By definition, explorers face the unknown: that’s their motivation and their source of drive and energy. It’s because André Borschberg pushed the limits and defied conventions - Solar Impulse 2, weighs the same as a car and has the wingspan of a Boeing 747! - that he was able to break 10 years of records and achieve the five-day, single pilot, non-stop flight, across the Pacific Ocean from Nagoya, Japan to Hawaii.

Key moments of the flight

June 28th: André takes off from Nagoya, Japan with no fuel on board Solar Impulse 2

After an unplanned landing in Nagoya and several weeks of waiting for the right weather window, André Borschberg is finally cleared for takeoff by the Mission Control Center in Monaco. A sensational moment for the whole team!

June 29th: André passes the point of no return, after 7 hours of flight and the failure of one of the plane’s systems

As an explorer, André knew that the unknown would include risks and having to take critical decisions which would make the difference between success and failure.

“A few hours following the takeoff from Nagoya airport with Solar Impulse 2, I detected a failure in the system supervising the airplane while I rest. With a flight lasting at least 5 days and nights, and my being alone in the cockpit, this system was of crucial importance.

When reaching the point of no return, as the system was still not functioning properly, all my engineers told me to return to Japan to fix the problem.

But it was the first time that the weather over the Pacific was extremely favorable after 2 months of waiting and delaying our departure. So I looked at the question differently and found that the overall mission risk was reasonable, that I would find ways to compensate for the failed equipment.

I decided to continue, which created a huge emotional reaction within the team. But it was the only way to make it possible. It was a tough decision but I felt deep down that it was the right moment.”

June 30th: André breaks the world record for longest solar flight, after 44 hours and 10 minutes and 3,167 km of flight

André Borschberg is now 37% through the flight and there will be a lot more record breaking times as this journey continues. But, though these are important milestones for the project, the goal of Solar Impulse is not to set records but to spread the message that clean technologies can change the world.

The aircraft is currently holding over the Pacific ocean, waiting for the sun to rise again in order to charge its batteries and climb in altitude to cross a weather front.

July 1st: André has completed 2⁄3 of his flight from Nagoya to Hawaii

André is now awake, in an excited mood, and less tired than the morning before. He will soon begin his ascent to 28,000ft once again, and his arrival in Hawaii is estimated in about 40 hours.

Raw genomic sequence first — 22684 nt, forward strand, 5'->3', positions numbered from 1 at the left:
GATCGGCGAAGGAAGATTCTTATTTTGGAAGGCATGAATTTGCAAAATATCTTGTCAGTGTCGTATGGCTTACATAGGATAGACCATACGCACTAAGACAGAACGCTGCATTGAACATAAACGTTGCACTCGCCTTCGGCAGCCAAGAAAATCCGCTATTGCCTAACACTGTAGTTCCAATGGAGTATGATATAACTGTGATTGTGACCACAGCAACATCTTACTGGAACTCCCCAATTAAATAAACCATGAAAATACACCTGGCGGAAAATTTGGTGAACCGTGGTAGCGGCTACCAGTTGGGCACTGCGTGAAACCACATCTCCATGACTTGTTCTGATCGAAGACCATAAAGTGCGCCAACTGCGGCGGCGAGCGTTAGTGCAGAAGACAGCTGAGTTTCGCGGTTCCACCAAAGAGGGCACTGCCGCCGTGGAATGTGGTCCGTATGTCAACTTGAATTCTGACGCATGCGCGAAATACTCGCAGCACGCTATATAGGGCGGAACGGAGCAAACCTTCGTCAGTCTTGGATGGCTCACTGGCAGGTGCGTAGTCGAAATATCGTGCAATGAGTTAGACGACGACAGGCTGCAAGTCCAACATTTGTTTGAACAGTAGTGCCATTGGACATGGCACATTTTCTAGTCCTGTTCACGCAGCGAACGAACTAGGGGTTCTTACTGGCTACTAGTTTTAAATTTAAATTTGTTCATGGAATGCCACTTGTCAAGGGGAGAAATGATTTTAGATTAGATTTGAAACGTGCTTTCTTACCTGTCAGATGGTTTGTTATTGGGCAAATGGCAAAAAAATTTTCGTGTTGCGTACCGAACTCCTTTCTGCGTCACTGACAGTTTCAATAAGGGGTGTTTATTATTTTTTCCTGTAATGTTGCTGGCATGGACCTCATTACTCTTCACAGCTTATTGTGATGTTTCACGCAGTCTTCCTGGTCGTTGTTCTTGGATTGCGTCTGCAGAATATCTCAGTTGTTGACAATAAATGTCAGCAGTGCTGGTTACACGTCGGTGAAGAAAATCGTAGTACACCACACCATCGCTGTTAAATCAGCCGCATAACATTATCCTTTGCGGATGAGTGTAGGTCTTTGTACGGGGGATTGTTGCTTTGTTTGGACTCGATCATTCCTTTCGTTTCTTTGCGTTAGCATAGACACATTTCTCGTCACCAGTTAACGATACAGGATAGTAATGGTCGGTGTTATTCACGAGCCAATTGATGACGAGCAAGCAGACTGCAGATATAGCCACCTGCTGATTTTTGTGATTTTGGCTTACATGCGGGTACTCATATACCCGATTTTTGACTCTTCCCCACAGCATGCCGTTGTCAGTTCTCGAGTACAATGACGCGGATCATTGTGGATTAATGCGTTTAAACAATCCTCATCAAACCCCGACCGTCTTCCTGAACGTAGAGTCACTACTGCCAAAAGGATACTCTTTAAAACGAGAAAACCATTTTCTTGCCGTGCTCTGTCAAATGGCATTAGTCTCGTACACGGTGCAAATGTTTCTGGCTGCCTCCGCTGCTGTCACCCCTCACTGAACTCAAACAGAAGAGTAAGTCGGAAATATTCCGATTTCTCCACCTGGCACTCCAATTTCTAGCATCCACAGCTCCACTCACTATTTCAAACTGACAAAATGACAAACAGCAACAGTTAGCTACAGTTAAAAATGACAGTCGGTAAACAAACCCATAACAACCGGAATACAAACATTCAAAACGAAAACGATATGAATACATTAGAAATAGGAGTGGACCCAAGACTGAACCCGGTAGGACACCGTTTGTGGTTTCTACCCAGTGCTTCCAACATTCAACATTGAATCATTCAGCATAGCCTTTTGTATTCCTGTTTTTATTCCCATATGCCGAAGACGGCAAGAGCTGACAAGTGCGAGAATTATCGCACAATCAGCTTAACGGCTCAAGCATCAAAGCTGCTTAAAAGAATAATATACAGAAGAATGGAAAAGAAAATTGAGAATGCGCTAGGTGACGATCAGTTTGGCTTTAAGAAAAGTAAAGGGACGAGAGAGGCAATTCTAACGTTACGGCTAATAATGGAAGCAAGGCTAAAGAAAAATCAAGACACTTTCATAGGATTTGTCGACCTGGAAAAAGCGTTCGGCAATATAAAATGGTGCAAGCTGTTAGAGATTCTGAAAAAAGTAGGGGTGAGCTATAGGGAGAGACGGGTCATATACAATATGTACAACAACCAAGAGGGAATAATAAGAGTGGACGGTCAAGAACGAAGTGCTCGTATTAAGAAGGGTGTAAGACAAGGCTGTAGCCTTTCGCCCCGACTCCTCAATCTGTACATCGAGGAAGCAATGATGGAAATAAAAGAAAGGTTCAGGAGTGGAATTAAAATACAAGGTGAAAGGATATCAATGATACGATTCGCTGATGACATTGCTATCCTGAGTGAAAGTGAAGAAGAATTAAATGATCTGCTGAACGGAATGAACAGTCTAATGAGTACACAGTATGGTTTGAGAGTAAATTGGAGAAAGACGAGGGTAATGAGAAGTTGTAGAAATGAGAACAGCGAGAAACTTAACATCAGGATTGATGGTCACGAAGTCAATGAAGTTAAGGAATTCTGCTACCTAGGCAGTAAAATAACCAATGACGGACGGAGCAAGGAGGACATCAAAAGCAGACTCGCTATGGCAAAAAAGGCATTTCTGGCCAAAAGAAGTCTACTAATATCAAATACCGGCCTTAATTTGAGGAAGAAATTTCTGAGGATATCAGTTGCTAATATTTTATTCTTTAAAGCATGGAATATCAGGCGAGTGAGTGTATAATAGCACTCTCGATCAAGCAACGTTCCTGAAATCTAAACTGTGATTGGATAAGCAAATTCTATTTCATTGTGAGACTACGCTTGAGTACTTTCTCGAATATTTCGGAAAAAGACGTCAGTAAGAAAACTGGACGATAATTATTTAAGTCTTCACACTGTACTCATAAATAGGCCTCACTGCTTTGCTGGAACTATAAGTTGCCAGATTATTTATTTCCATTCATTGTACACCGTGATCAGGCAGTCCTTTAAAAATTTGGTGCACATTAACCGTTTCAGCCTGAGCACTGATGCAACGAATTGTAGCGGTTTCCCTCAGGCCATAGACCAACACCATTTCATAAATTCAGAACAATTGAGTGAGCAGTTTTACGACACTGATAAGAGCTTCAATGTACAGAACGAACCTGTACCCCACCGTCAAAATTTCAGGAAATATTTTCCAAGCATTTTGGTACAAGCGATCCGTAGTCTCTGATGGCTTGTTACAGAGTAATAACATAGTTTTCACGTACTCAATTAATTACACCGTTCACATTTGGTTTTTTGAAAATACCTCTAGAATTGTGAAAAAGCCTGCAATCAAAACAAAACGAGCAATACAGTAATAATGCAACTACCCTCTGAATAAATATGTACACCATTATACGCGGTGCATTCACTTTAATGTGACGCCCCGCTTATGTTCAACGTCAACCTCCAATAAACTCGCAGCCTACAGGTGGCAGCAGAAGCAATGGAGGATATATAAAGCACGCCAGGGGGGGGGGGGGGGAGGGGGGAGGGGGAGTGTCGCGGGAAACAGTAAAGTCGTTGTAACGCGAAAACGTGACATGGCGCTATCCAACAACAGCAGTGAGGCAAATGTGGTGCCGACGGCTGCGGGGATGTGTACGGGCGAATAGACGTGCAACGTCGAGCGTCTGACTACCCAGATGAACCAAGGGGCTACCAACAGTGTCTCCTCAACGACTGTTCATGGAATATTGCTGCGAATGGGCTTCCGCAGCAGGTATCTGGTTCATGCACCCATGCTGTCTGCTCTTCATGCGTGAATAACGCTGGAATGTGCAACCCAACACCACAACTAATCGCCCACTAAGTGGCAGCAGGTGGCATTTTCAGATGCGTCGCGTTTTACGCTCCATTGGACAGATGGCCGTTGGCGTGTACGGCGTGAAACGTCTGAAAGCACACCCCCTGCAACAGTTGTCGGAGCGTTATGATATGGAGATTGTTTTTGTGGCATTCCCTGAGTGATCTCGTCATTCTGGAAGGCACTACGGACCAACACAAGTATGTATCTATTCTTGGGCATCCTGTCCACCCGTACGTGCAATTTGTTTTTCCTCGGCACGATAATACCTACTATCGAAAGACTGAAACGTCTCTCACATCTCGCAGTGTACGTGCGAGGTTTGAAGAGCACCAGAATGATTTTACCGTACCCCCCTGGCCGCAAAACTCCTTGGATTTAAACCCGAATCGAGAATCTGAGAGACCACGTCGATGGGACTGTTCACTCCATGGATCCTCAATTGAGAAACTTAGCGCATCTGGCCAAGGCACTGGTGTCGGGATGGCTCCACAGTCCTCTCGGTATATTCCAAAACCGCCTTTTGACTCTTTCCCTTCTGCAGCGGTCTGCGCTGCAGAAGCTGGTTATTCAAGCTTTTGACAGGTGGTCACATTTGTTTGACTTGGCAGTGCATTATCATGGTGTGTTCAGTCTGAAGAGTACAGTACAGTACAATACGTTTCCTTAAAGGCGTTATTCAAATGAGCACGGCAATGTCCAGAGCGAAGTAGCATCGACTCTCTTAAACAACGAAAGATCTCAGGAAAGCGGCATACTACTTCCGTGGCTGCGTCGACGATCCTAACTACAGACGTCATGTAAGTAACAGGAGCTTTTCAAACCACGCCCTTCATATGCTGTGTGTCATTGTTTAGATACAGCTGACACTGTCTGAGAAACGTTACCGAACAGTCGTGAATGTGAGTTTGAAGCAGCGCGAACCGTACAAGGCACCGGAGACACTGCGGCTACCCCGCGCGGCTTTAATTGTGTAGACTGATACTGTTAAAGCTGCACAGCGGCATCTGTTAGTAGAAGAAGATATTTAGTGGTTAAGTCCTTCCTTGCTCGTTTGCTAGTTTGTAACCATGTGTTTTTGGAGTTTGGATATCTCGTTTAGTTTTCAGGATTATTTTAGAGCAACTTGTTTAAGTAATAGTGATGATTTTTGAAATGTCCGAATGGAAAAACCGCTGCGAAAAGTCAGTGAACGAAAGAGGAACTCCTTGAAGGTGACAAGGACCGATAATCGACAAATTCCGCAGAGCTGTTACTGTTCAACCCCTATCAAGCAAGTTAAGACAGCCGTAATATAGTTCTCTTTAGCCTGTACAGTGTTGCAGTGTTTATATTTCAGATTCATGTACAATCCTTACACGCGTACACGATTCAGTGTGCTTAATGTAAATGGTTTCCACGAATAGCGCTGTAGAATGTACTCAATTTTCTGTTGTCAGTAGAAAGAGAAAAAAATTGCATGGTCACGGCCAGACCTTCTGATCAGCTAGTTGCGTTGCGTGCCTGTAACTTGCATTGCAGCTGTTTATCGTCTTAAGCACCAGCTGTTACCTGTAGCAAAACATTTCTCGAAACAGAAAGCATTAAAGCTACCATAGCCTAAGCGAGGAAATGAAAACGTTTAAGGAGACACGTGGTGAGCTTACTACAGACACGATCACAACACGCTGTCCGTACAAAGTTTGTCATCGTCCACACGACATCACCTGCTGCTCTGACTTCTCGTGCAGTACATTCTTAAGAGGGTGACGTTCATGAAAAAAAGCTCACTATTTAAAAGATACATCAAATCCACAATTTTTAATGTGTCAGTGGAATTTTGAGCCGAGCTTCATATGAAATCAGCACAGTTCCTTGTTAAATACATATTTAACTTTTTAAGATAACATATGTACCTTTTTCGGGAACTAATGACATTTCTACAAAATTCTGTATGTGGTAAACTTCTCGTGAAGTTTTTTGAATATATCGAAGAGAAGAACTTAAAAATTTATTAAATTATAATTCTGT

After over 5,000km of flight, he has just discovered the surprise notebook the Solar Impulse team had hidden in the cockpit. They all wrote him a message to encourage him in the air.

July 2nd: André breaks the world record for longest solo flight, after 96 hours of flight

After 4 days of non-stop solar flight, André Borschberg has broken Steve Fossett's 2006 record of the longest solo endurance flight. It has been the longest and most tiring night of his flight, but André is quite happy so far, especially concerning the reliability and endurance of the clean technologies of the airplane. The first possible estimate time of arrival in Hawaii is in 28 hours.

July 3rd: André lands in Kalaeloa, Hawaii, after a flight of 117 hours and 52 minutes

After 12 years of hard work, André Borschberg, together with his partner Bertrand Piccard, has proved that it’s possible to fly perpetually, relying only on the sun’s energy and on clean technologies. And if a solar airplane can fly for days and nights without a drop of fuel, then the technologies inside it can be used on the ground to reduce our energy consumption. All we need now is political courage!

"I feel exhilarated by this extraordinary journey. I climbed the equivalent altitude of Mount Everest five times without much rest. The team at the Mission Control Center in Monaco was my eyes and my ears...

The MCC was battling to give me the possibility to rest and recover, but also maximizing the aircraft’s energy levels and sending me trajectories and flight strategies simulated by computer.

This flight successfully validates the vision that my partner Bertrand Piccard had after his round-the-world balloon flight to reach unlimited endurance in an airplane without fuel."

July 26th 2016: the first round-the-world solar flight is complete

A little more than a year later, it’s another historical moment that André and Bertrand accomplish: the first ever round-the-world solar flight. After having travelled over 40,000 km without a drop of fuel, Solar Impulse 2 finally lands in Abu Dhabi, thus proving that clean technologies can achieve what many believed impossible. The challenge now will be to take this success further, and André will try to do so through the development of solar drones. The end of the Solar Impulse adventure is only the beginning of the fight to improve our quality of life and preserve our planet.